Providence Health & Services reported that its operating income came in lower than expected in 2013 as flat inpatient volume and an adverse payer mix depressed gains.
The Renton, Wash.-based system reported $37.7 million in net operating income (PDF)
for its fiscal 2013, ended December, which was 81.5% below the $204.1 million it earned in 2012. Revenue increased about 5% to $11.1 billion, from $10.6 billion in 2012.
While inpatient volume was nearly flat, declining only 0.1%, the system reported that its commercial volume was 4.9% lower than expected and instead it saw a greater percentage of Medicare and Medicaid patients. But reimbursement
cuts under sequestration meant a $45 million reduction in Medicare revenue, and a delay in Washington's provider tax program further reduced Medicaid revenue by $23 million, according to the system's earnings report.
"For a mission-driven organization, our ability to increase community benefit spending is the measure of financial health," said Providence CFO Todd Hofheins in an e-mail.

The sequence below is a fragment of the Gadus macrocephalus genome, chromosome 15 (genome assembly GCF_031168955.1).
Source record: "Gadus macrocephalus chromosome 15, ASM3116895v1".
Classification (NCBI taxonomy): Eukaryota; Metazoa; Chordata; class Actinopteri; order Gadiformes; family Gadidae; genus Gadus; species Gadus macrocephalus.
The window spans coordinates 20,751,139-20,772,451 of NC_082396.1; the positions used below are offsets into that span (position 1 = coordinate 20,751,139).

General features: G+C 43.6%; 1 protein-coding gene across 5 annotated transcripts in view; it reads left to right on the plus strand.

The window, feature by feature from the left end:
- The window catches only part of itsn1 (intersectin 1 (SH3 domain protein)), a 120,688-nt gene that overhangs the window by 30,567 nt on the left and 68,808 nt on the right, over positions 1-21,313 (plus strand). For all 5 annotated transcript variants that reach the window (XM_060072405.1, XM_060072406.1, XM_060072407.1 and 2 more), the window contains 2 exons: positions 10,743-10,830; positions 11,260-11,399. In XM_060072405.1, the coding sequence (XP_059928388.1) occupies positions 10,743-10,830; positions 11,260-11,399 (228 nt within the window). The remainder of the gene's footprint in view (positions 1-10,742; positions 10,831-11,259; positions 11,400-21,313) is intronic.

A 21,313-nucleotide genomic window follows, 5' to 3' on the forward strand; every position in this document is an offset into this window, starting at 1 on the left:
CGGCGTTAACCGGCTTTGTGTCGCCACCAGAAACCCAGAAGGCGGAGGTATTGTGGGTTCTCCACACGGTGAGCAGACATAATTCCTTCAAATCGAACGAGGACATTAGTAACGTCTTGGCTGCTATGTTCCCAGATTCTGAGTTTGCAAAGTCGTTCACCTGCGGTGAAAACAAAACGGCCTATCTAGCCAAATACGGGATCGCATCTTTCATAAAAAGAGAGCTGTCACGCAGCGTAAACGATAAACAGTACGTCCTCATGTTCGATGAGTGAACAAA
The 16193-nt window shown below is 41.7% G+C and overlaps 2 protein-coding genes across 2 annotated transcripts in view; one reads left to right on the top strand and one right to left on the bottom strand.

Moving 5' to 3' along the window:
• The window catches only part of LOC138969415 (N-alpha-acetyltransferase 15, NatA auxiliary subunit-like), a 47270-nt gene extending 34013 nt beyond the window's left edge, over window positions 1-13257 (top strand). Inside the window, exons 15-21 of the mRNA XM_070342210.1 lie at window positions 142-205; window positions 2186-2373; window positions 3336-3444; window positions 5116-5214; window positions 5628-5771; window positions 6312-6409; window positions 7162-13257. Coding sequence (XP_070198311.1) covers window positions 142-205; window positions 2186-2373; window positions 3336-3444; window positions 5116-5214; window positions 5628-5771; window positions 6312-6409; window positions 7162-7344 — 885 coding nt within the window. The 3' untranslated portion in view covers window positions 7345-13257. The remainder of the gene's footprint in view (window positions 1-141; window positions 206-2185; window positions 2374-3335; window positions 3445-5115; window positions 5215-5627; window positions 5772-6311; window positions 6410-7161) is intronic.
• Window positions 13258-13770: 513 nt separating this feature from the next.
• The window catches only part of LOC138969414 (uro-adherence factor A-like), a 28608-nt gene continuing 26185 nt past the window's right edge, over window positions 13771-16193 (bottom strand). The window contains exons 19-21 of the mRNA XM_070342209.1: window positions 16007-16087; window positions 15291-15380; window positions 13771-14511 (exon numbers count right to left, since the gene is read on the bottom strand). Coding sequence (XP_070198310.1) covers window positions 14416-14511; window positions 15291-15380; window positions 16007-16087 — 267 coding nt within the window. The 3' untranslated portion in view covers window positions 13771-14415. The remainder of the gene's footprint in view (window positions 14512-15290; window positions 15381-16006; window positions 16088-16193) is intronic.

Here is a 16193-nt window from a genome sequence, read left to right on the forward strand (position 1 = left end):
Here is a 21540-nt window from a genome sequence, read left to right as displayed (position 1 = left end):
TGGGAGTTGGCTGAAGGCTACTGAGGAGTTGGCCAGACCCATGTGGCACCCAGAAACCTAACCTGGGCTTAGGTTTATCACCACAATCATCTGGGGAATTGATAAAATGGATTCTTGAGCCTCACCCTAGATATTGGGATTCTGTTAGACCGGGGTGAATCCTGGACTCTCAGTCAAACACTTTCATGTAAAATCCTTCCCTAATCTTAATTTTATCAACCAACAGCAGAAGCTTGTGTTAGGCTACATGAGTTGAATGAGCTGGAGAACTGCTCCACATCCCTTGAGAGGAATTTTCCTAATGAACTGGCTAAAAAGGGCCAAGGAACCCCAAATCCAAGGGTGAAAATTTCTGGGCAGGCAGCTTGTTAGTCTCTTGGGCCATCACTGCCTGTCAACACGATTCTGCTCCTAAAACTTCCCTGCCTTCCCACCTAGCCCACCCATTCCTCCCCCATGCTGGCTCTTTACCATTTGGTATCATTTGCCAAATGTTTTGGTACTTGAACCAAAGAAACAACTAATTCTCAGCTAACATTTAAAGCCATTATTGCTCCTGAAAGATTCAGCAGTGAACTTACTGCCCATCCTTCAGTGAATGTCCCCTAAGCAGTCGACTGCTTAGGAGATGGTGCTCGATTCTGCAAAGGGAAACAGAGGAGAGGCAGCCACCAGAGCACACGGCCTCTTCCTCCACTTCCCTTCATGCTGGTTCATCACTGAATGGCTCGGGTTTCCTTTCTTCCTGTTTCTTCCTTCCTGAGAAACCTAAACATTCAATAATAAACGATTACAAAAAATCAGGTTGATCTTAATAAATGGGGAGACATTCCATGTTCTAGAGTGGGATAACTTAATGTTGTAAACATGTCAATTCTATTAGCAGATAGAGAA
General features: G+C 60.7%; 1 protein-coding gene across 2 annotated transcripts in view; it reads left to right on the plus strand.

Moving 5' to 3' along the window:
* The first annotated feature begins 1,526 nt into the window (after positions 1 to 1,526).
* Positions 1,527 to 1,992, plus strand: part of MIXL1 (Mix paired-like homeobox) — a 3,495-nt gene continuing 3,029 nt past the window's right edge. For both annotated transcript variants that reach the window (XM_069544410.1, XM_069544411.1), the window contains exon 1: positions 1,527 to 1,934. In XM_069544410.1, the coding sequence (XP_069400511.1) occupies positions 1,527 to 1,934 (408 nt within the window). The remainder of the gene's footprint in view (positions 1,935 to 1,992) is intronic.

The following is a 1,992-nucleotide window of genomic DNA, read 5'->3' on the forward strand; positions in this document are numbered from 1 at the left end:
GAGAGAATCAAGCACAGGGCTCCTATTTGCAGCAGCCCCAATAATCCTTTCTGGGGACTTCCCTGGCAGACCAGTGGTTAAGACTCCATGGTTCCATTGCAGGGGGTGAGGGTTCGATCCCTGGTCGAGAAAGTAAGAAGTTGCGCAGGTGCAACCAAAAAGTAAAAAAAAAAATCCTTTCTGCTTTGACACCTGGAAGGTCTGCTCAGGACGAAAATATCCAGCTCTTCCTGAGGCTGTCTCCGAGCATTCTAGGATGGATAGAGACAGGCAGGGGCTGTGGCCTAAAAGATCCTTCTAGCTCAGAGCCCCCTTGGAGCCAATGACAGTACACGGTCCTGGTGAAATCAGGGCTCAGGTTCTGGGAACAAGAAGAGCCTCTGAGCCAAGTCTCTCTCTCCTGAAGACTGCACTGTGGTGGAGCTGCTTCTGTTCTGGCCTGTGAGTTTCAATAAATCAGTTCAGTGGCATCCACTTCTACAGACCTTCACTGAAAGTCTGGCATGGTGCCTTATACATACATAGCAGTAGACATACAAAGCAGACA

The system in 2013 exceeded its target for community benefit spending and provided more than $951 million for programs that increase access to care and improve the health of communities, he added. It also increased cash and investments on its balance sheet by $473 million from the previous year.
Providence has forged a number of affiliations over the past two years, including its February 2012 acquisition of Swedish Health Services
, Seattle, and its July 2012 tie-up with Facey Medical Group, which operates 10 clinics in Southern California.
The addition of Facey in particular led to a 39% increase in physician visits, according to the system. Providence also reported a 2.4% increase in care continuum services such as long-term care, home health and hospice.
The group's earnings report shows an $810 million contribution—or the benefit from assets over liabilities—from integrating Swedish in 2012, but its results were not broken out separately last year.
"We take a long term approach to remaining financially healthy so we can continue a 158-year history of serving our communities," Hofheins said. "Our approach has always been to look for the sustainable solution that doesn’t just cut costs for the near term, but actually changes how we work for the long term.Follow Beth Kutscher on Twitter: @MHbkutscher